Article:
QUEBEC â€” The leader of the Parti Quebecois says he would quickly adopt a “Buy Quebecois Act” if he were to become premier.
Jean-Francois Lisee says the act would be inspired by the idea of a Buy American law in the United States and would stimulate Quebec’s economy by encouraging the purchase of local products.
He made the proposal during a speech at the party’s national council meeting in Quebec City.
Later Sunday afternoon Lisee told reporters he doesn’t believe prioritizing local purchases would conflict with free trade agreements.
His vision, laid out in a 75-page platform proposal rolled out Saturday, states that a PQ government would favour Quebec-made products, particularly when it comes to public bids.
The proposals in the document will be debated and amended if needed in the coming months before being adopted as the party’s official program in September.
In a 40-minute closing speech dedicated exclusively to economic nationalism, Lisee said the province would favour “a Quebecois buying policy, of Quebecois content, wherever possible.”
He also promised to be a strong leader willing to “show some muscle” in his dealings with both Ottawa and the United States if he manages to unseat the governing Liberals in the next election.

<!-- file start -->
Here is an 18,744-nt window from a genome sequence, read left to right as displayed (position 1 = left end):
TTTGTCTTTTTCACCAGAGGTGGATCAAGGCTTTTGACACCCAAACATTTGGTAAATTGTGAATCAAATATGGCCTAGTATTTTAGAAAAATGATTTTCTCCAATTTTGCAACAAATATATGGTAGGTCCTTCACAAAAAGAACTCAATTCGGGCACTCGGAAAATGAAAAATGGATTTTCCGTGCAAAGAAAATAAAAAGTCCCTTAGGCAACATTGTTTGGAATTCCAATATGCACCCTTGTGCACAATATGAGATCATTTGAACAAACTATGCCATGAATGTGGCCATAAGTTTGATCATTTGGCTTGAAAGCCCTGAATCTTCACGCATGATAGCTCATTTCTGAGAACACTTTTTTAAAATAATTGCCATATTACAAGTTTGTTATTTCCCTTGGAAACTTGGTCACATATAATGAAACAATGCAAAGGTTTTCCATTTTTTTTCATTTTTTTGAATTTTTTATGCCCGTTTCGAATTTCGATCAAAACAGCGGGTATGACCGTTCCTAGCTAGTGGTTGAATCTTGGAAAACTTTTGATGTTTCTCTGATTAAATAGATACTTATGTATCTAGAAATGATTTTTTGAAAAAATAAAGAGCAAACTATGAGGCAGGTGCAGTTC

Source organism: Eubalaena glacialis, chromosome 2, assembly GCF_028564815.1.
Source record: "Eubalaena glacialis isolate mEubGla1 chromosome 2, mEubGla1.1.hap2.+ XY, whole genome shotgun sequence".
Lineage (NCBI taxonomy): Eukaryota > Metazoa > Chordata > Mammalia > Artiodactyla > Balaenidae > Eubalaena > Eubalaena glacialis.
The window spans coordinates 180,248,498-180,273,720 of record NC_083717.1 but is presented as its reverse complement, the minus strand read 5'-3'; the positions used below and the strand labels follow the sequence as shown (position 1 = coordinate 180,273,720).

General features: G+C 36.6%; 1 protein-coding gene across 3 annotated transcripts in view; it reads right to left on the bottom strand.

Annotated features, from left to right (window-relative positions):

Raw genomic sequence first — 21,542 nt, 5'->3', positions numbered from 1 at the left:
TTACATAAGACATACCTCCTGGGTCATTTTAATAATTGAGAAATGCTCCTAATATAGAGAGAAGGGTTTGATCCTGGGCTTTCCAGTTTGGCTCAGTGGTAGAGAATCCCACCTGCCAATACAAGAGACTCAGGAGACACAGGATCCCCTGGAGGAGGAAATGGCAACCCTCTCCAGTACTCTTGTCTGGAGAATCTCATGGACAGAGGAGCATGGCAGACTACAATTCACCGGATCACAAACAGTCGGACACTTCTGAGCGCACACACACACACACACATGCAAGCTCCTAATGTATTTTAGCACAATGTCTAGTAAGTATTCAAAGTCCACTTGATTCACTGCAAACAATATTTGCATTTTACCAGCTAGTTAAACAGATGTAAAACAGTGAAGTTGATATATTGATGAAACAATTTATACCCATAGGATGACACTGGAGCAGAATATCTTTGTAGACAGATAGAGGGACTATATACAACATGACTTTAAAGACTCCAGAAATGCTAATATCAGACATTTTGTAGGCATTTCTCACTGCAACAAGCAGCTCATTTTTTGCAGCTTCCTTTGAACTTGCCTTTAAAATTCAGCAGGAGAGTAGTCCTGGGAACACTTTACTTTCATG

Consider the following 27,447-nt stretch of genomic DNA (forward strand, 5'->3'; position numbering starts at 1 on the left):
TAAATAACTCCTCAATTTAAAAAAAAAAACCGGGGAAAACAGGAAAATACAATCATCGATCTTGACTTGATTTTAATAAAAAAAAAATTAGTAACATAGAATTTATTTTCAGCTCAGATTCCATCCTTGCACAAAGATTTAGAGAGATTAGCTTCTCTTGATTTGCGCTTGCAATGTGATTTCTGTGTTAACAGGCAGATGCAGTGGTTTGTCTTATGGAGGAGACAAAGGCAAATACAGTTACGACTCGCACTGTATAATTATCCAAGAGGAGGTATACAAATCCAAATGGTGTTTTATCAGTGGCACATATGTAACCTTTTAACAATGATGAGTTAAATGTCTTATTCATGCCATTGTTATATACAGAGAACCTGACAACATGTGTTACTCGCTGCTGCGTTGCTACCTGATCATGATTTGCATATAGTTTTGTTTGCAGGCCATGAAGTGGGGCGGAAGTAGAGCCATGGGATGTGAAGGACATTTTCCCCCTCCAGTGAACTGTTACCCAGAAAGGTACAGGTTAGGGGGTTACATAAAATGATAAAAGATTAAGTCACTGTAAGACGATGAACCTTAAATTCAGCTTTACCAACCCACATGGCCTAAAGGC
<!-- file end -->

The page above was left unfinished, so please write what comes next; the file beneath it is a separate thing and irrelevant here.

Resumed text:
“(The United States) in the last years — and this is accelerating — is more affirmative in defending its interests, and if we stay with our arms crossed, it’s us who will suffer,” Lisee said when asked if a rising U.S. protectionist sentiment threatens Quebec exports.
President-elect Donald Trump has talked about bringing in Buy American provisions in a proposed $1 trillion infrastructure plan _ which could freeze out foreign companies.
As part of his proposed platform, Lisee said a Parti Quebecois government would also re-evaluate the role of the state economic levers placed at its disposal.
That, he said, could include changing the mandate of the province’s pension fund manager to include regional development and working to keep Quebec companies’ head offices in the province.
Lisee also said his government would demand its “fair share” of federal investments across the country, which he calculates would bring an additional $4 billion per year from Ottawa, allowing it to create 35,000 jobs.
Lisee has promised not to hold a referendum on sovereignty in his first mandate as premier.
Jocelyne Richer, The Canadian Press